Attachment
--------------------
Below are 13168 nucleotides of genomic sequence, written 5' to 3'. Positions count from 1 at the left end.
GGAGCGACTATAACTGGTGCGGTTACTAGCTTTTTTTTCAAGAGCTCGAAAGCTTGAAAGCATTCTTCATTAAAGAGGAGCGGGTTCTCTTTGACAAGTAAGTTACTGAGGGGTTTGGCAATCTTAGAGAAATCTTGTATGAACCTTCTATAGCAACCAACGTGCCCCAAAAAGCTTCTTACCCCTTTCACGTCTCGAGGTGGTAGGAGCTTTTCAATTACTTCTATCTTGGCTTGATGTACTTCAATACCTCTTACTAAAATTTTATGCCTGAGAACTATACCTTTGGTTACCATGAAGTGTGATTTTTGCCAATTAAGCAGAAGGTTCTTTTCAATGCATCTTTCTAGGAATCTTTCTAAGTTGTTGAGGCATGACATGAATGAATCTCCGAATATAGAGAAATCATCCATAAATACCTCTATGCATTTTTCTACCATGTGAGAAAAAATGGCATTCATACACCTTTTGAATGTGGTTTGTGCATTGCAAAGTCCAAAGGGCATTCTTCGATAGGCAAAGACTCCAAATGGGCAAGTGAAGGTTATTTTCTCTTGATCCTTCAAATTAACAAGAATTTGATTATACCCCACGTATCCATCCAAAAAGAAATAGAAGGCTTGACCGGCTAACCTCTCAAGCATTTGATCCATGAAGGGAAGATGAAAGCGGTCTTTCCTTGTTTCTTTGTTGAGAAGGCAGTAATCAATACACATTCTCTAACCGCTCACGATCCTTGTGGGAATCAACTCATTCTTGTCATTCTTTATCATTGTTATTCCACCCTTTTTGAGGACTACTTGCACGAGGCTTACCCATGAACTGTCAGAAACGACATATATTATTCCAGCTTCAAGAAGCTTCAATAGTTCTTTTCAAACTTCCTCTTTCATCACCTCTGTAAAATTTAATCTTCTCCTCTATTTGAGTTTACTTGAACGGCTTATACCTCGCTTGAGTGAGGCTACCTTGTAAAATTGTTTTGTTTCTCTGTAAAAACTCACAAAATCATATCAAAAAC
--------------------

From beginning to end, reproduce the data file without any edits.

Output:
Below are 13168 nucleotides of genomic sequence, written 5' to 3'. Positions count from 1 at the left end.
GGAGCGACTATAACTGGTGCGGTTACTAGCTTTTTTTTCAAGAGCTCGAAAGCTTGAAAGCATTCTTCATTAAAGAGGAGCGGGTTCTCTTTGACAAGTAAGTTACTGAGGGGTTTGGCAATCTTAGAGAAATCTTGTATGAACCTTCTATAGCAACCAACGTGCCCCAAAAAGCTTCTTACCCCTTTCACGTCTCGAGGTGGTAGGAGCTTTTCAATTACTTCTATCTTGGCTTGATGTACTTCAATACCTCTTACTAAAATTTTATGCCTGAGAACTATACCTTTGGTTACCATGAAGTGTGATTTTTGCCAATTAAGCAGAAGGTTCTTTTCAATGCATCTTTCTAGGAATCTTTCTAAGTTGTTGAGGCATGACATGAATGAATCTCCGAATATAGAGAAATCATCCATAAATACCTCTATGCATTTTTCTACCATGTGAGAAAAAATGGCATTCATACACCTTTTGAATGTGGTTTGTGCATTGCAAAGTCCAAAGGGCATTCTTCGATAGGCAAAGACTCCAAATGGGCAAGTGAAGGTTATTTTCTCTTGATCCTTCAAATTAACAAGAATTTGATTATACCCCACGTATCCATCCAAAAAGAAATAGAAGGCTTGACCGGCTAACCTCTCAAGCATTTGATCCATGAAGGGAAGATGAAAGCGGTCTTTCCTTGTTTCTTTGTTGAGAAGGCAGTAATCAATACACATTCTCTAACCGCTCACGATCCTTGTGGGAATCAACTCATTCTTGTCATTCTTTATCATTGTTATTCCACCCTTTTTGAGGACTACTTGCACGAGGCTTACCCATGAACTGTCAGAAACGACATATATTATTCCAGCTTCAAGAAGCTTCAATAGTTCTTTTCAAACTTCCTCTTTCATCACCTCTGTAAAATTTAATCTTCTCCTCTATTTGAGTTTACTTGAACGGCTTATACCTCGCTTGAGTGAGGCTACCTTGTAAAATTGTTTTGTTTCTCTGTAAAAACTCACAAAATCATATCAAAAAC